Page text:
With Jupiter Gardens closing its doors, I’ve decided to re-release INTO THE LAND OF SNOWS. I’ve had an amazing time working with Anna Spies of EerilyFair (https://www.facebook.com/eerilyfairdesign/). She is a talented and imaginative cover designer and here’s a peek at the new cover design. Freakin’ awesome job!
As part of the process, I got to view photos of teenage male models and choose one for Blake. Somehow I accidentally sent some of those images to my son via Facebook. That provoked a few awkward questions!!
by Rea Nolan Martin
She’s only fifteen. She shouldn’t have to play anesthesia games at all, never mind this often, but whatever. She tries not to waste time feeling sorry for herself. She already knows life isn’t fair. Get over it. If you’re going to survive, you have to turn it into a game you have a chance of winning, a game that makes up for lost time. A game that teaches you how to be awake even when you’re not.
This book has already garnered many positive reviews on Amazon which highlight the author’s skill with characterization, pacing, and the way tense moments are flavored with gentle humor. And I totally agree. Rea Nolan Martin has successfully woven a story around four women facing crisis. We are drawn in and caught up in their lives. Most of us will have faced some part of this story either in our own lives or in the lives of a loved one.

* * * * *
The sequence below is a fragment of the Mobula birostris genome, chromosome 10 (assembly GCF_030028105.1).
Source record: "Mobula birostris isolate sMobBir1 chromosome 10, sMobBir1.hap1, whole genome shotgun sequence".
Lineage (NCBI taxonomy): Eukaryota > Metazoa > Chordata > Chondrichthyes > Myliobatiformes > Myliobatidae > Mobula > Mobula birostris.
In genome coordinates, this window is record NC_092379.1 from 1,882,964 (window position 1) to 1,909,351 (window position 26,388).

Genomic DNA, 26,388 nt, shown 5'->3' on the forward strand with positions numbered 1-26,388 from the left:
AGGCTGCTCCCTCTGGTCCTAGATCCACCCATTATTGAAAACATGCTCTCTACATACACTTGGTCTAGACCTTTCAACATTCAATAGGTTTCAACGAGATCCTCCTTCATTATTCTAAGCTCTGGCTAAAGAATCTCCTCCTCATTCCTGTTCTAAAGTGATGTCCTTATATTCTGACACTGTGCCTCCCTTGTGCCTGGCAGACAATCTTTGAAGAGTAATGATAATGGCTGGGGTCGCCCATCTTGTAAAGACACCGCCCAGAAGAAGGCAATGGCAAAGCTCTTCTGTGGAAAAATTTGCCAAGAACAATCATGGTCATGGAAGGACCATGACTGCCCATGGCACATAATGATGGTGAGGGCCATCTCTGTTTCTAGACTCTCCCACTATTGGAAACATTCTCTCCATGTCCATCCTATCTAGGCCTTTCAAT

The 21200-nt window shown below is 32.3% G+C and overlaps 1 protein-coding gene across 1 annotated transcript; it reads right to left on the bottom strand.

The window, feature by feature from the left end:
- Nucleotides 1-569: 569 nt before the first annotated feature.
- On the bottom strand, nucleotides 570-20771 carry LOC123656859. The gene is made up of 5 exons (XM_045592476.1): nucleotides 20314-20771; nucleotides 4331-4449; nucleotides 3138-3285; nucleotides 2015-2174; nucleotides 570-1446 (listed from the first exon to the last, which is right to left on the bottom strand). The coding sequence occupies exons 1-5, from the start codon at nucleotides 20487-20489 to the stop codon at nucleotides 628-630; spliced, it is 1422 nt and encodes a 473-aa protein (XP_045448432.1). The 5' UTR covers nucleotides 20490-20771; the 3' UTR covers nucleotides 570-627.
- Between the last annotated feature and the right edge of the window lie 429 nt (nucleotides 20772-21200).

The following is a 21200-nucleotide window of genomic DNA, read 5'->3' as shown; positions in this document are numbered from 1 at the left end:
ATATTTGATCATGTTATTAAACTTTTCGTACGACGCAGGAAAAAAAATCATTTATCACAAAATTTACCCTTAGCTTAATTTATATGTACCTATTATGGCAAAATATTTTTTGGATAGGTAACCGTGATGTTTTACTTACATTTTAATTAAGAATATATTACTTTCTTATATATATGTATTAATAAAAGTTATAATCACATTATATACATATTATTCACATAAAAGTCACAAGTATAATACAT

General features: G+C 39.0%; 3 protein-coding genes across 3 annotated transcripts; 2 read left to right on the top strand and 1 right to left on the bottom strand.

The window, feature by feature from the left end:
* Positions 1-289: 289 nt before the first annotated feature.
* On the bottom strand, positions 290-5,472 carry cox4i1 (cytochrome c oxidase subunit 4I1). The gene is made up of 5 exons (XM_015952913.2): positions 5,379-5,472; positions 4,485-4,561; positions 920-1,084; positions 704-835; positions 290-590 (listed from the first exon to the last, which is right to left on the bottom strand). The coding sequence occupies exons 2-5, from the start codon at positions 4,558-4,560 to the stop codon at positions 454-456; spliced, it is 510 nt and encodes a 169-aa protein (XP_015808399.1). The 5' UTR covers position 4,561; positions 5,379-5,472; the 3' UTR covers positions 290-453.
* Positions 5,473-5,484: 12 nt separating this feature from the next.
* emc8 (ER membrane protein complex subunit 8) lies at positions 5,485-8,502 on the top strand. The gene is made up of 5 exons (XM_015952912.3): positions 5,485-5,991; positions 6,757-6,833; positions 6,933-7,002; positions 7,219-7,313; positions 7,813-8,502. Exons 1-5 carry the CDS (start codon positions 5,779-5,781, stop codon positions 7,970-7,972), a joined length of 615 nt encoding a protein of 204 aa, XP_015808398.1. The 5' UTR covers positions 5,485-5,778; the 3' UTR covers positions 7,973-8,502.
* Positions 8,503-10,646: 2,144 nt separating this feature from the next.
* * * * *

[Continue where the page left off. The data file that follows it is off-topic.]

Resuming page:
What I want to highlight is that this is a masterful work in the emerging genre of visionary fiction. And here the author shows her talent best. She asks us to dig deep and think about healing. How much do we rely on medical professionals? How much power do we have over our own healing? On the healing of others? The writing here is so compelling that I know Rea Nolan Martin has experienced these questions and wrestled with them in her own life. She is drawing from what she “knows”. Anyone who reads about where science is leading us will also feel a resonance to the ideas of the zero point field. Others will gravitate to the language of interconnectedness. Either way, we have to reexamine our place on earth and in the cosmos.